During her time at the English court, Lehzen attracted attention outside of the royal household for her close relationship with Victoria. She was criticised for her influence with the queen, particularly from those who disliked German influences at court. Pamphlets, many released by the Tory party, complained of the "stranger harboured in our country" and the "evil counsellors" surrounding Victoria. One in particular, published as the Warning Letter to Baroness Lehzen, declared that a "certain foreign lady pulled the wires of a diabolical conspiracy of which Lady Flora was to be the first victim," a reference to the Flora Hastings affair. More positive, The Times once described her as having simply "held a highly and strictly confidential situation about the person of the Sovereign." As a sign of the perceived political influence she possessed, in 1838 false rumours suggested that Lehzen had been "converted" to the Whig party, and that she had been offered "an urgent proposal of marriage" by Whig prime minister Viscount Melbourne. Despite all of this criticism, historian Gillian Gill describes how Lehzen was honest and frugal; even after Victoria ascended the throne, she seems to have made no demands for money or rank, preferring instead to simply be in the queen's company. Historian K.D. Reynolds adds that Lehzen was a major influence on Victoria's character and moral development, in particular giving the queen the strength of will to survive her troubled childhood and young queenship. Not all of her influence was positive however; Reynolds also speculates that the 1839 Bedchamber crisis stemmed partly from Victoria's unwillingness to lose Lehzen.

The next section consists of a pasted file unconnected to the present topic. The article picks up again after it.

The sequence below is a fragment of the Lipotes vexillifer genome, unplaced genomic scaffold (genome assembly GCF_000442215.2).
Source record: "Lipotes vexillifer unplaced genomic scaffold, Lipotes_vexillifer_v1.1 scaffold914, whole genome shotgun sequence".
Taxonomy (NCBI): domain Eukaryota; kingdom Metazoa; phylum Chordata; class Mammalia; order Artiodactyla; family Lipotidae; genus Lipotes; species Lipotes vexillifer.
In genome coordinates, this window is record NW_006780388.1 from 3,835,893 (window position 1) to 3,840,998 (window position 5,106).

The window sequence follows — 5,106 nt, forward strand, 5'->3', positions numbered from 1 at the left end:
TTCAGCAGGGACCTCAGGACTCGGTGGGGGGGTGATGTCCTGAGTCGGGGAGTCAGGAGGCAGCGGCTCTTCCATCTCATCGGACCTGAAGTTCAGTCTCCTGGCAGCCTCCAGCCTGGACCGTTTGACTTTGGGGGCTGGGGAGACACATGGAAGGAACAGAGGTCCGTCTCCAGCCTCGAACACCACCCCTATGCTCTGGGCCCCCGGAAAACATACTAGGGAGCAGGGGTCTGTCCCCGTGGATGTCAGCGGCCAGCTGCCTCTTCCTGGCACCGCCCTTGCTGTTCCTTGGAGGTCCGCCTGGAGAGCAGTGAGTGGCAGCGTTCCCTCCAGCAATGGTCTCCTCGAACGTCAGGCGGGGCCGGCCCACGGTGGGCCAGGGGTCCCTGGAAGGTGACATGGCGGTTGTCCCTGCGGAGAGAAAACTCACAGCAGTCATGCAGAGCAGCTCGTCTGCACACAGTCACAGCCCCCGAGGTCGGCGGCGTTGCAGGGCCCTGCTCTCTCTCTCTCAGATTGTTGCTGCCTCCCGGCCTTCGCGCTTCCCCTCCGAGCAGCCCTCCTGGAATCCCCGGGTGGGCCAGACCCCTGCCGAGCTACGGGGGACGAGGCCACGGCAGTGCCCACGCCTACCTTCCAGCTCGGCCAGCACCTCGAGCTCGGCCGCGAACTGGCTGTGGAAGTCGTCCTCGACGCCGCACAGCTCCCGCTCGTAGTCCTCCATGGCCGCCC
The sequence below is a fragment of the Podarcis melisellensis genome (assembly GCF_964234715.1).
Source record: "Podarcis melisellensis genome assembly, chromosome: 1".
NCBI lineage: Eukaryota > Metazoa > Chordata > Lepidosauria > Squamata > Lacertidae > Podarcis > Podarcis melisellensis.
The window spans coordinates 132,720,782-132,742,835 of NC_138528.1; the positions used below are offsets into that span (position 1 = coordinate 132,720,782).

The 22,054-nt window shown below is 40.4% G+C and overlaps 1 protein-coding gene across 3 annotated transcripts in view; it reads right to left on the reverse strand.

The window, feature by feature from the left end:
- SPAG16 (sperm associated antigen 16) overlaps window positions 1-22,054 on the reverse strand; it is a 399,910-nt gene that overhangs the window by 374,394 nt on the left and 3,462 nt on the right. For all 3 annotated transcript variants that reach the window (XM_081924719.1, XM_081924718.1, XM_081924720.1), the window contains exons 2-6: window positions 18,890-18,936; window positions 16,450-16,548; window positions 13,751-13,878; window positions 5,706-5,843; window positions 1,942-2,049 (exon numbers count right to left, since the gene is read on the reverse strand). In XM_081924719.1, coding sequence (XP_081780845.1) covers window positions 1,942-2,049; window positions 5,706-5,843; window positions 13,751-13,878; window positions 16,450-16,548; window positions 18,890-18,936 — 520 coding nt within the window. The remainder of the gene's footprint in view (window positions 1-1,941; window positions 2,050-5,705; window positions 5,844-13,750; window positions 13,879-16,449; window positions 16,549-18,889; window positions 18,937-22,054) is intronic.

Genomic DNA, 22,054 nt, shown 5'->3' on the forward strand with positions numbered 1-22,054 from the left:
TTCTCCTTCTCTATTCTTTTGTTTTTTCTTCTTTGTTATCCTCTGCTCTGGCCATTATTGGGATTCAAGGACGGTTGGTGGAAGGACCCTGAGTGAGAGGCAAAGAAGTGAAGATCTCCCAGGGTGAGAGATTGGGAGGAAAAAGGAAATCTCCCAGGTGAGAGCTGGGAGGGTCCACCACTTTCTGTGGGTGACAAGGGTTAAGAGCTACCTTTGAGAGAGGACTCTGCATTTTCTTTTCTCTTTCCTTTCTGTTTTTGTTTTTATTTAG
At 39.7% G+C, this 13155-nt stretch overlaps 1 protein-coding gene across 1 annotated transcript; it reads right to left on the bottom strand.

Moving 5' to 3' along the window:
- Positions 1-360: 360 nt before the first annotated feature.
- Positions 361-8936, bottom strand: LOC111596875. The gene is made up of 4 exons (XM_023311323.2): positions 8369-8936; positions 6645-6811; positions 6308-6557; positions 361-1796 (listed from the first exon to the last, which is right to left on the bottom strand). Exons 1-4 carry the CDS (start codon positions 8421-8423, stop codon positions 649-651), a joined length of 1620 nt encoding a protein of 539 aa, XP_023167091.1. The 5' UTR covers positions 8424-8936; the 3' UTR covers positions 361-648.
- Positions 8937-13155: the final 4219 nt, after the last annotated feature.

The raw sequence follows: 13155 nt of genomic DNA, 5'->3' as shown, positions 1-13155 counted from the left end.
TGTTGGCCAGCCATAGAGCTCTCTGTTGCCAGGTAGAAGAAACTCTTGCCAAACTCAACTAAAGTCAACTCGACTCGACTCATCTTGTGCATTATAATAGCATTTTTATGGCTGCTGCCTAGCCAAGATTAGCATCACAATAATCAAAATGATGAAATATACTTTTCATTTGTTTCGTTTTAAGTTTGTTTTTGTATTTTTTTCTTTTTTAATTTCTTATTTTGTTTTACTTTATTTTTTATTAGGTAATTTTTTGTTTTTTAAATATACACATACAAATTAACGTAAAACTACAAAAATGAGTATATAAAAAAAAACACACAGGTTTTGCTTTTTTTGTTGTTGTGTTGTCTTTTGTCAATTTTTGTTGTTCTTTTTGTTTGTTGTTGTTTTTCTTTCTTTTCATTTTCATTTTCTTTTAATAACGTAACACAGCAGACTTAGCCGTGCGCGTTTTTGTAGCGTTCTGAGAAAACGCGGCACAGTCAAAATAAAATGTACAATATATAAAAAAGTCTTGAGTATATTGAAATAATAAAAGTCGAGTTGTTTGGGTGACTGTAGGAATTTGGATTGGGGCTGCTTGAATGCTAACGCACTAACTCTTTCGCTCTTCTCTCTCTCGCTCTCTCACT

Baroness Lehzen has been portrayed numerous times in film and television. She was played by Renée Stobrawa in the 1936 German film Mädchenjahre einer Königin, Greta Schröder in the films Victoria the Great and Sixty Glorious Years, Barbara Everest in 1941's The Prime Minister, Magda Schneider in the 1954 television serial The Story of Vickie, Olga Fabian in an episode of Hallmark Hall of Fame, Patience Collier in Edward the Seventh, Diana Rigg in the 2001 television serial Victoria & Albert, and Jeanette Hain in the 2009 film The Young Victoria.
|Wikimedia Commons has media related to Louise Lehzen.|
- In 1839 it was observed by the ladies of the court, including Victoria, that the unmarried Lady Flora Hastings was showing a steadily increasing abdominal girth, a sign of becoming illicitly pregnant. Clark was called upon to express his opinion on her condition, and announced Hastings was pregnant, when in fact she had what turned out to be a fatal abdominal tumour. His mistaken support for court slander of a guiltless woman, and her death in that year from a condition undiagnosed by him led to popular opprobrium.